THEY SAID IT
Gene was in his late eighties. He was in pain and short of breath most of the time. He could still get around, shuffling slowly up and down the halls using his walker. It was his mind that was the real challenge.
His short-term memory was virtually gone. Every time I visited, he was meeting me for the first time. We had the same conversation over and over.
Yet, he loved visits. He was lonely. His family rarely came. Most of his friends had already passed on. Another person sitting down with him was a real treat.
Though most of my visits with Gene were lengthy, he always had the same reaction when I stood up to go. “You’re leaving?” he’d say. “Please don’t rush off. Stay a while.”
Does that tug on your heart strings? It sure did mine.
A friend asked me once if I was Russian. I asked him why. “Because you’re always rushing.”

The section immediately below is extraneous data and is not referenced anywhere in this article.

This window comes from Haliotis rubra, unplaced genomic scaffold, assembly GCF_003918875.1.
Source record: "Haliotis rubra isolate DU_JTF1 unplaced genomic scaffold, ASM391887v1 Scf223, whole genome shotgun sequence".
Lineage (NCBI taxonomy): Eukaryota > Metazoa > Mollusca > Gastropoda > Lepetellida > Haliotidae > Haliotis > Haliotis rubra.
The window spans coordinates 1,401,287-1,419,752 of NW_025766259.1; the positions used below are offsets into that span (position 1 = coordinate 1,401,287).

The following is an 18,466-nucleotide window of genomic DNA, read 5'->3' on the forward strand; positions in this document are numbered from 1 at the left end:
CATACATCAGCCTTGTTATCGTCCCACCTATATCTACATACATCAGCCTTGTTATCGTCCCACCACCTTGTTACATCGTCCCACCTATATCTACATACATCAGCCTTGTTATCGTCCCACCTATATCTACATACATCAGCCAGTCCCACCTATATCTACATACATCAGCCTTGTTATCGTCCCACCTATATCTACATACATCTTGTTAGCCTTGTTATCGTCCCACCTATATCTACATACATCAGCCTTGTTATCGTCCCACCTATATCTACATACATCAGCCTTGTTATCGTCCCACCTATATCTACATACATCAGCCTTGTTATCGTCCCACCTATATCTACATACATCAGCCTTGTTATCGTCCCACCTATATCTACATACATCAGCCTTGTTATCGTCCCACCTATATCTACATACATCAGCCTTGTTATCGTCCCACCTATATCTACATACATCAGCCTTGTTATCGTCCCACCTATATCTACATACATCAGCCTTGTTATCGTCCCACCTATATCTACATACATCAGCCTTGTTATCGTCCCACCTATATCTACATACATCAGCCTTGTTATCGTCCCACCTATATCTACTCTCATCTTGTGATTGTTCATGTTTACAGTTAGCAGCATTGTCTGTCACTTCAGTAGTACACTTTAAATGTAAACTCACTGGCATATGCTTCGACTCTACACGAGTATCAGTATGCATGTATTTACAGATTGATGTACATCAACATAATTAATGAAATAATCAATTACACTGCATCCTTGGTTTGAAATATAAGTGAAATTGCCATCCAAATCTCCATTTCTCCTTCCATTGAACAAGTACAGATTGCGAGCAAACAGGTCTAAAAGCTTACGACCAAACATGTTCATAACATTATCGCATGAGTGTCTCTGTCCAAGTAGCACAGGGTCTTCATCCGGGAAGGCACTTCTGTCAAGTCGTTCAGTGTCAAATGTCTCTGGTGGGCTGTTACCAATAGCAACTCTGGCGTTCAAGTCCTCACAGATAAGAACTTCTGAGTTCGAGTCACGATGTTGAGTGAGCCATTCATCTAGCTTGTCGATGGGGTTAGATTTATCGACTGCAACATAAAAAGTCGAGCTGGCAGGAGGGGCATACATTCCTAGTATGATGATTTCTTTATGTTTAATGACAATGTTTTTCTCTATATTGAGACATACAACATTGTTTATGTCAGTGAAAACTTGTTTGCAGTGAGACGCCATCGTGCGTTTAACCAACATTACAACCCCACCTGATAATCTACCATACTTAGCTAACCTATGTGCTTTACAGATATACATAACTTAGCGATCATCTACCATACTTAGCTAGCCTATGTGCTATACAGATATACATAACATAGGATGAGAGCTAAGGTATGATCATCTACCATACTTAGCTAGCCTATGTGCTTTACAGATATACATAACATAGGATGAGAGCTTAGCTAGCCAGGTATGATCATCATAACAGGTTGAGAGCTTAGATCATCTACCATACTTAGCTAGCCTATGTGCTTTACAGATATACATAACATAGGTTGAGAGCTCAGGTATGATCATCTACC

Rushing through life. One thing after another. Busy. Do you ever lie in bed at night wondering where the day went? I do.
We live busy lives in a fast-paced, demanding world. We might accomplish a lot, but what kind of price are we paying? Are we moving too fast?
Sometimes, I would like to just slow down and stay a while.
My generation didn’t do much sitting and visiting. At least, not like my parents’ generation did. I believe we missed out.
“Please don’t rush off. Stay a while.”
We hear you, Gene.
Gary Roe is the Chaplain of Southern Care Hospice and is interim Minister at First Baptist Church in Lexington